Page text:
ACRE: To Comfortably Pay Rent, Alabamians Need $59,000 Income

close-up of a rental sign in front an apartment building

TUSCALOOSA, Ala. – The average renter in 12 metro areas across Alabama must make about the median annual income for the state to avoid rent becoming a financial burden, according to a recent report from researchers at The University of Alabama and two other schools.

The median household income for Alabamians is about $56,900, only slightly less than the $58,800 needed, on average, for rent not to consume too much of a household’s expenses across 12 of Alabama’s largest metro areas. Consumers are considered rent-burdened when they spend 30% or more of their incomes on rent, lessening the ability to pay for other necessities.

Renters in Dothan need to earn about $68,500, the highest of the 12 areas indexed in the report, while renters in Mobile can earn $47,800 to stay clear of rent burden, the lowest among the markets, according to the Waller, Weeks and Johnson Rental Index that covers the entire stock of homes and apartments across 100 metro areas in the United States.

The average rent across 12 Alabama metro areas tracked in the index was about $1,400 in May.

Nationally, to avoid being rent-burdened, the average U.S. renter needs to make nearly $82,000 a year, according to the report. In 11 U.S. markets, the average renter needs to earn a six-figure annual salary to avoid being classified as rent-burdened.

“This is an amazingly high number. I think most will find this figure shocking, especially given that U.S. median income is $71,500,” said Dr. Bennie Waller, in the UA Culverhouse College of Business and a research associate in the Alabama Center for Real Estate at UA. “While the pace of rent growth is slowing around the country, housing affordability is coming more into focus.”

Waller and fellow researchers  Dr. Ken H. Johnson, an economist in FAU’s College of Business, and Dr. Shelton Weeks, the Lucas Professor of Real Estate at Florida Gulf Coast, recently added the rent-burdened metric to their monthly analysis of the most overvalued U.S. rental markets. They use leasing data from Zillow’s Observed Rental Index to determine existing rents and statistically model historical trends from 2014. Income information is taken from the Wisevoter project.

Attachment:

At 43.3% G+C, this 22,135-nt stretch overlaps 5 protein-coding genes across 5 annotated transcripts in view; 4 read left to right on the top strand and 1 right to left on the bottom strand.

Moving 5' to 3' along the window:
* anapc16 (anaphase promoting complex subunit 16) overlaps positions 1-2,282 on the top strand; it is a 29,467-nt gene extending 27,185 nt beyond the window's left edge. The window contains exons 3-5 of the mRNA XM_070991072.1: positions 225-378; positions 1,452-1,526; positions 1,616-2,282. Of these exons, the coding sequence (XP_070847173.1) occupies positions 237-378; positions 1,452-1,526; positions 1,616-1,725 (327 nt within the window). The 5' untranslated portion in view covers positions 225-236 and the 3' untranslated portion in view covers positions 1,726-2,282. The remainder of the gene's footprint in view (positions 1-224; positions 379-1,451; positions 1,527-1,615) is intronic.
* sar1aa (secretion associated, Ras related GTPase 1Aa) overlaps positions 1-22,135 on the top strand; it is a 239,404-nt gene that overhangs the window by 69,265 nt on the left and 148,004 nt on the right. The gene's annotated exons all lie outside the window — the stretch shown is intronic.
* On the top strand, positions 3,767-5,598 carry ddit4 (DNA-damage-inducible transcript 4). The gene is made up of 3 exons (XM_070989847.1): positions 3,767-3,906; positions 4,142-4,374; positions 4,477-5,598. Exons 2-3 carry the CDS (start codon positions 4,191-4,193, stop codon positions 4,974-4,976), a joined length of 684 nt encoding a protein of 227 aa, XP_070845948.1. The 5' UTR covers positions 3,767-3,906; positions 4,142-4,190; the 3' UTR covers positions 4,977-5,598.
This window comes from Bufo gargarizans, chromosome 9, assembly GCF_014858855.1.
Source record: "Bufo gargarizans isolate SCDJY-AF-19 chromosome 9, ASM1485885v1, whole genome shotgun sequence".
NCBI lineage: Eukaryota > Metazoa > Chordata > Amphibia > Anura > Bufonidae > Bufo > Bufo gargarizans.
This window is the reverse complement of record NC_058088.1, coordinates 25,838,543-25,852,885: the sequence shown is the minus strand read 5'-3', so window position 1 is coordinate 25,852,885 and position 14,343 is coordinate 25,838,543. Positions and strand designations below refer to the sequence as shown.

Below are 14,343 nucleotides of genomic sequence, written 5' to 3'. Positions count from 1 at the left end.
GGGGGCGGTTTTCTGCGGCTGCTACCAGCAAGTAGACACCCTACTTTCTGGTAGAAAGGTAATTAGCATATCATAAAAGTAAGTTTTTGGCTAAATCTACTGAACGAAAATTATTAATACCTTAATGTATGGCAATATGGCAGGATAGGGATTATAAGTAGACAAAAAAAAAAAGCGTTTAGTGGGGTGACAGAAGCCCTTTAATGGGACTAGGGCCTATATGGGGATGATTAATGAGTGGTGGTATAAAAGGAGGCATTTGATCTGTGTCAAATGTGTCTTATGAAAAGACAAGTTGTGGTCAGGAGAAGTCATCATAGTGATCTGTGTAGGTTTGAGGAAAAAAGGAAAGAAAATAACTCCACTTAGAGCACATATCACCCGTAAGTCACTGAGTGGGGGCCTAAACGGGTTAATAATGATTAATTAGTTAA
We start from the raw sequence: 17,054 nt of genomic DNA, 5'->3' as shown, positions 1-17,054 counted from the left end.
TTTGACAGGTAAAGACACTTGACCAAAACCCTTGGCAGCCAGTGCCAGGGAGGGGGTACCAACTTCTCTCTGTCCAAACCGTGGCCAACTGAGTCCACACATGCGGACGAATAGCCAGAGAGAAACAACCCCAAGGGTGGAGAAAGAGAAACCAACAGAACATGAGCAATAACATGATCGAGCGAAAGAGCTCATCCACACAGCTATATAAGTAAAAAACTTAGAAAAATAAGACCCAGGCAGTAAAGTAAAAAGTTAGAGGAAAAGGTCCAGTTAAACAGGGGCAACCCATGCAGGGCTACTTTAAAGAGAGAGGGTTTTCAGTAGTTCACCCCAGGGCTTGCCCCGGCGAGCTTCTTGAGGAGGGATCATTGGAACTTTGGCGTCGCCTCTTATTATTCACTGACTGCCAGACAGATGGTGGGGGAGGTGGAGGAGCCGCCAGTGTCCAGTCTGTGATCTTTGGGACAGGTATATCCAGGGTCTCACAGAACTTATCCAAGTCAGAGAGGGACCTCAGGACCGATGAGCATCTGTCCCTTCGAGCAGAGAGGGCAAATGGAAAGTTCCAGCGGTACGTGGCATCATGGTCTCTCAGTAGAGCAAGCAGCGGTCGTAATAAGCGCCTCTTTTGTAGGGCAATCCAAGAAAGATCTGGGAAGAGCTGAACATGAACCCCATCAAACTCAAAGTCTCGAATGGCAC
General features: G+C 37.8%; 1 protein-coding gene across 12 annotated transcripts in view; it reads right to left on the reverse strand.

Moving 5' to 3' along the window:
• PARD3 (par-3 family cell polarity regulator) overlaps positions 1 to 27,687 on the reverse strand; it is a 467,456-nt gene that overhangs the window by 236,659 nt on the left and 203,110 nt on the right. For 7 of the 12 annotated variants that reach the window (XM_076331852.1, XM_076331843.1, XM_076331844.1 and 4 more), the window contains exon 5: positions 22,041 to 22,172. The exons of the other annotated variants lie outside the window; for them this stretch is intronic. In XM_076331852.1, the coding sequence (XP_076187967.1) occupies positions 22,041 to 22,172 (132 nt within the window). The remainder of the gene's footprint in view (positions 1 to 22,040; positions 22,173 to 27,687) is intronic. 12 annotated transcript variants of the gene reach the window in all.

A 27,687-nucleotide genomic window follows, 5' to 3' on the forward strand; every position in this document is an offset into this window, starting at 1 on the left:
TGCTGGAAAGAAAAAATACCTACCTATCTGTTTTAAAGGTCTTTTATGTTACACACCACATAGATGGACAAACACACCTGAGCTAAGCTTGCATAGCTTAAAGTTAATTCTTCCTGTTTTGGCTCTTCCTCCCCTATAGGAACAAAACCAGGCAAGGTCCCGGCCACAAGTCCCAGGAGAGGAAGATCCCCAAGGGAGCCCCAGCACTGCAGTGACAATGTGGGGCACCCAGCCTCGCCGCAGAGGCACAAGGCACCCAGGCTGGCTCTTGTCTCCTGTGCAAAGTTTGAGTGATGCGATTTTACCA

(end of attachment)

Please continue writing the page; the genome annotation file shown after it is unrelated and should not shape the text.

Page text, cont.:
The researchers coupled affordability metrics to assist consumers, real estate owners and property managers with data to facilitate more informed decision-making, Waller said.

“In the past, the nation has dealt with unaffordable housing in the short run by moving in together,” Waller said. “This is what seems most likely once again.”

The current average U.S. rent of $2,048 per month requires an annual income of $81,934 to avoid being rent burdened, according to the index. These figures account only for rent and do not include utilities.

“Clearly, the nation as a whole is returning to more normal rent increases. But this does not mean that the rental crisis is over just yet,” said Johnson. “The level of rents is now much higher and household income has yet to catch up. I think we have moved from a rental crisis into a prolonged affordability crisis.”

Average rents across the nation remain stubbornly high, according to the index. The average U.S. rent increased by 0.64% in May from April, significantly higher than growth rates during March and April that increased 0.46% and 0.58% respectively.

The current month-over-month increase on an annual basis would equate to 7.7%. This is above the current year-over-year increase of 4.79%, suggesting continued increases in rents are likely.

Weeks said it’s essential to build more rentals to keep pace with household formation and demographic shifts across the country.

“The issue of affordability is probably going to become the big question going forward,” Weeks said. “Until we see significantly more production of new rental inventory and average household annual income increases, we will be talking about affordable housing.”

Complete interactive data for both the U.S. and Alabama can be found here.

Source: Dr. Bennie Waller, instructor of finance,

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